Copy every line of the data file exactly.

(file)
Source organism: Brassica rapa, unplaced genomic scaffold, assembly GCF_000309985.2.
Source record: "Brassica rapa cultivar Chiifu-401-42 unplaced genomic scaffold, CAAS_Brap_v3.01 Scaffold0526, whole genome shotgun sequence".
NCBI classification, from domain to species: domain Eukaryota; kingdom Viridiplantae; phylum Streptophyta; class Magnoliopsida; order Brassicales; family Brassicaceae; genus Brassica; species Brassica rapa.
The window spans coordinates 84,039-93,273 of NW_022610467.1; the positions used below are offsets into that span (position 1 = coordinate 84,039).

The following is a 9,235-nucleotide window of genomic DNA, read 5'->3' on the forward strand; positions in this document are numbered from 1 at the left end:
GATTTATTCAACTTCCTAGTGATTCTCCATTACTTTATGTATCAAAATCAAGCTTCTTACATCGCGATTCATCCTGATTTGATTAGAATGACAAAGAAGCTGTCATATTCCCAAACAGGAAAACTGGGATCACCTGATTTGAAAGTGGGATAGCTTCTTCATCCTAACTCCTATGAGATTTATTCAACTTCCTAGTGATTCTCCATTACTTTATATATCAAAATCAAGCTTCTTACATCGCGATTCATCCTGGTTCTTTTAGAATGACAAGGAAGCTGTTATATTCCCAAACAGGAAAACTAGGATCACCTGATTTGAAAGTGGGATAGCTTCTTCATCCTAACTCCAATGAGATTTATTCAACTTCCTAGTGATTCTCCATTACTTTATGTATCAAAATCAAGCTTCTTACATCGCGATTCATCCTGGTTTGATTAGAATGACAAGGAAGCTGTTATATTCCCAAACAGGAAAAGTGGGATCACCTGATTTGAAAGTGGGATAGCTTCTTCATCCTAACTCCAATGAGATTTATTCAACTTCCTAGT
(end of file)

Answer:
Source organism: Brassica rapa, unplaced genomic scaffold, assembly GCF_000309985.2.
Source record: "Brassica rapa cultivar Chiifu-401-42 unplaced genomic scaffold, CAAS_Brap_v3.01 Scaffold0526, whole genome shotgun sequence".
NCBI classification, from domain to species: domain Eukaryota; kingdom Viridiplantae; phylum Streptophyta; class Magnoliopsida; order Brassicales; family Brassicaceae; genus Brassica; species Brassica rapa.
The window spans coordinates 84,039-93,273 of NW_022610467.1; the positions used below are offsets into that span (position 1 = coordinate 84,039).

The following is a 9,235-nucleotide window of genomic DNA, read 5'->3' on the forward strand; positions in this document are numbered from 1 at the left end:
GATTTATTCAACTTCCTAGTGATTCTCCATTACTTTATGTATCAAAATCAAGCTTCTTACATCGCGATTCATCCTGATTTGATTAGAATGACAAAGAAGCTGTCATATTCCCAAACAGGAAAACTGGGATCACCTGATTTGAAAGTGGGATAGCTTCTTCATCCTAACTCCTATGAGATTTATTCAACTTCCTAGTGATTCTCCATTACTTTATATATCAAAATCAAGCTTCTTACATCGCGATTCATCCTGGTTCTTTTAGAATGACAAGGAAGCTGTTATATTCCCAAACAGGAAAACTAGGATCACCTGATTTGAAAGTGGGATAGCTTCTTCATCCTAACTCCAATGAGATTTATTCAACTTCCTAGTGATTCTCCATTACTTTATGTATCAAAATCAAGCTTCTTACATCGCGATTCATCCTGGTTTGATTAGAATGACAAGGAAGCTGTTATATTCCCAAACAGGAAAAGTGGGATCACCTGATTTGAAAGTGGGATAGCTTCTTCATCCTAACTCCAATGAGATTTATTCAACTTCCTAGT